Guided Patient Services tackles the reality of our modern life. We sit. We sit to eat, commute, work, be entertained, communicate, relax. Truth is–sitting is downright dangerous, even deadly. Researchers have concluded that our sitting is worse than smoking! Read below to find simple changes you can incorporate throughout the day to minimize your risk.
Even if you are a healthy, young person, there is one activity that we spend most of the day doing that is as dangerous to our health as cancer, obesity and heart disease. Wondering what it is? You are probably doing it right now as you read this blog.
Perhaps you have heard the claim that “sitting is the new smoking” (Huffington Post) and thought it was an over exaggeration. Think for a moment about how much time you spend sitting throughout your day.
We sit to relax, we sit for meals, we sit while we commute to work. Many of us sit in meetings or in front of a computer during the workday, and then sit while we watch TV, read or surf the Internet at night. The average person sits over 10 hours a day. The World Health Organization estimates that 95 percent of the world’s adult population is inactive. Combine that with decreased mobility that sometimes accompanies aging, it is no wonder that sitting is slowly killing us.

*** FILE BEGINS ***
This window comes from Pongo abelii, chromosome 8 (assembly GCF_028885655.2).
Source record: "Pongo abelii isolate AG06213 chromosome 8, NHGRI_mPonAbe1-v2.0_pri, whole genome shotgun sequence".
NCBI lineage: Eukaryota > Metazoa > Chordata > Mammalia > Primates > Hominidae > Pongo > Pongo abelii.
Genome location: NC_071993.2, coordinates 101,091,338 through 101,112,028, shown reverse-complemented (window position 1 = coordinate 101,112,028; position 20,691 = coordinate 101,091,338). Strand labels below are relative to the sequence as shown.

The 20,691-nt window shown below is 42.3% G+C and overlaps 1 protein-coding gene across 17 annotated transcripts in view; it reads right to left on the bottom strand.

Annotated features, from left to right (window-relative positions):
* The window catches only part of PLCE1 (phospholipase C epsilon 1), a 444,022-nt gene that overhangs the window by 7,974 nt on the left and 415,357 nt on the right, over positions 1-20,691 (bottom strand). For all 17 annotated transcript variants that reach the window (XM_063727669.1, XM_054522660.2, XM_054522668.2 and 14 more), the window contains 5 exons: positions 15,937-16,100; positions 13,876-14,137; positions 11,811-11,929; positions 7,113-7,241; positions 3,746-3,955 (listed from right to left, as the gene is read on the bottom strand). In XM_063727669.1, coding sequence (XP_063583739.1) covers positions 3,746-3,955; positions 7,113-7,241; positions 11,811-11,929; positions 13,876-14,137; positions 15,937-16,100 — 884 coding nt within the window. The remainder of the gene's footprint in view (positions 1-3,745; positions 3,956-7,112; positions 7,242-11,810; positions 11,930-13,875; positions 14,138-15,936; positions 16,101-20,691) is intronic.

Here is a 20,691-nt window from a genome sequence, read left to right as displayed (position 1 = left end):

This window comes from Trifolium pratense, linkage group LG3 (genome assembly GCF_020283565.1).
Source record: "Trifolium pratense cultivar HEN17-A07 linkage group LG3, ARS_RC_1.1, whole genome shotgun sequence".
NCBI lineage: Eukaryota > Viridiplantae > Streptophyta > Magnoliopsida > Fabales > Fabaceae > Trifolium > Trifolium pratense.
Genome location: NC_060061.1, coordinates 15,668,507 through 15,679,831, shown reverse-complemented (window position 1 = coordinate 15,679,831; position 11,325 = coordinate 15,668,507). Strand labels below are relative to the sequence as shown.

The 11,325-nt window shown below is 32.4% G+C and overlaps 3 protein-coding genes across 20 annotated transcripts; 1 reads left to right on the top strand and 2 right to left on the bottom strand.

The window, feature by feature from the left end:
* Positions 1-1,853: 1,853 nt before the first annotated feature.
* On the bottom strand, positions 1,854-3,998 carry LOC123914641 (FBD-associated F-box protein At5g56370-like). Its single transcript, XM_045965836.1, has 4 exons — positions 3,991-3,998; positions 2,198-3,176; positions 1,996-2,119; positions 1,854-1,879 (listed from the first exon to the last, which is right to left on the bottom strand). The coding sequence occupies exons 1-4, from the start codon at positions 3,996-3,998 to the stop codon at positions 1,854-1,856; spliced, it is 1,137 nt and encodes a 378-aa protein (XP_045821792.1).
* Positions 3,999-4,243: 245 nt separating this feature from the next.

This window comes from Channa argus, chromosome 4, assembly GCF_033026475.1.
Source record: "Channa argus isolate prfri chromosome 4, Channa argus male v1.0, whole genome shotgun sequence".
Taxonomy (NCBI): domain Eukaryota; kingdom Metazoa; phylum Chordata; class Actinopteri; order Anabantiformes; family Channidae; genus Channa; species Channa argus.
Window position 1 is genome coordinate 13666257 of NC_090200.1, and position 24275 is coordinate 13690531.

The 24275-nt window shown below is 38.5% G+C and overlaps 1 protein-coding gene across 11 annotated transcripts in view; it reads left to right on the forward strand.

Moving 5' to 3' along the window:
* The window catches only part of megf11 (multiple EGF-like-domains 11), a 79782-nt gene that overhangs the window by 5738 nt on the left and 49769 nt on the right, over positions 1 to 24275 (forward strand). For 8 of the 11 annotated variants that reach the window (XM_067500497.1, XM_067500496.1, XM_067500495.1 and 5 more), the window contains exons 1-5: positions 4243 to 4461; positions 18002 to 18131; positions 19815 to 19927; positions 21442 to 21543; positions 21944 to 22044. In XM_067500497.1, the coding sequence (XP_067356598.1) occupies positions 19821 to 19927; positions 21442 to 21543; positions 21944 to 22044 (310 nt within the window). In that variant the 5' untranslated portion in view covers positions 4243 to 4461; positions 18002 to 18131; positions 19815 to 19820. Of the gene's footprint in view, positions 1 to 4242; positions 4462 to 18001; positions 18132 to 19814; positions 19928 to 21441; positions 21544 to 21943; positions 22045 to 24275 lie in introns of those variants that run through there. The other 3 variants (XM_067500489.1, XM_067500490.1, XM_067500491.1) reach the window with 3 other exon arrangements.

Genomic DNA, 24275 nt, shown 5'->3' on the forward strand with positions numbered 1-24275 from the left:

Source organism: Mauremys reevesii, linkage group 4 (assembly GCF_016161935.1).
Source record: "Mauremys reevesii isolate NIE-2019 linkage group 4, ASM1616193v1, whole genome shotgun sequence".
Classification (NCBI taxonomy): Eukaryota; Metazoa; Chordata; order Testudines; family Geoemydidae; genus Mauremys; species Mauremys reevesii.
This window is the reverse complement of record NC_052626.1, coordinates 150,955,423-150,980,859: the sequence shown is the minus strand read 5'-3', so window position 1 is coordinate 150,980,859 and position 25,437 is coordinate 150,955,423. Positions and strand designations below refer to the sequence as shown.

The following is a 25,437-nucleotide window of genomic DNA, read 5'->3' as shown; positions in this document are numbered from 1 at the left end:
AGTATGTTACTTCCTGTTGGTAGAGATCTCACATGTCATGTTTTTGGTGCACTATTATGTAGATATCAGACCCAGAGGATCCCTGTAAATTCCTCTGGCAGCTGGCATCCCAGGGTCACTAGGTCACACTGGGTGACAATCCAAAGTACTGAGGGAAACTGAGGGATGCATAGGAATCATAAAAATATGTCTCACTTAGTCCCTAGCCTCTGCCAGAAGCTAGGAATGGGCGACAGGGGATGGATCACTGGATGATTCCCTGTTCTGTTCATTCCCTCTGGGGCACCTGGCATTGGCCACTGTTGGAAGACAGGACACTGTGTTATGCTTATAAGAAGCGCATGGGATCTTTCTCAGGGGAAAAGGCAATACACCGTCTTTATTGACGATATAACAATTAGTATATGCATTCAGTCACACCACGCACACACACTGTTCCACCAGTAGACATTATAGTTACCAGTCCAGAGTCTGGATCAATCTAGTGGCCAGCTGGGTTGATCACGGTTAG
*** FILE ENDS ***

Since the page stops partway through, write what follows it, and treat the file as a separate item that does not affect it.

Consider these findings:
According to The Washington Post, prolonged sitting puts us at a significantly higher risk of heart disease, obesity, cancer, depression, and joint and muscle problems.
Metabolism slows down 90 percent after 30 minutes of sitting, and muscles in the lower body turn off
After two hours, good cholesterol drops 20 percent
In a study of people age 50-71 across eight to 10 years, (details here) those who sit the most and move the least had more than three times the risk of difficulty walking at the end of the study. Some could not walk at all.
Fortunately, you can break the sitting-cycle by incorporating a few new habits and routines into your life.
Begin by making it a goal to stand two out of every eight hours of your workday.
Here are a few easy suggestions:
Take phone calls standing up
Instead of gathering in the board room, hold standing or walking meetings
Walk to a co-worker’s desk instead of sending him or her an email
Bypass the elevator and take the stairs
Take a lunch break
Make taking a walk a part of your every day routine – even if it’s just 20 minutes per day
Program your watch or set a timer to alert you every 30 minutes to get up and move
Explore standing desk options
Small changes such as these can make a big impact over time. If you are worried that the interruption of taking regular breaks will impact your ability to get things done, don’t be. Studies (Washington Post) have shown that health improved and productivity increased by 15 percent when people stood or moved throughout the day.
If you’d like to learn more about the impact of sitting and the effect it is having on our health, please read the resources cited in this blog. The amount of time we spend sitting throughout the day is in our control. So I encourage you to take charge of your health — get out of your chair and get moving.
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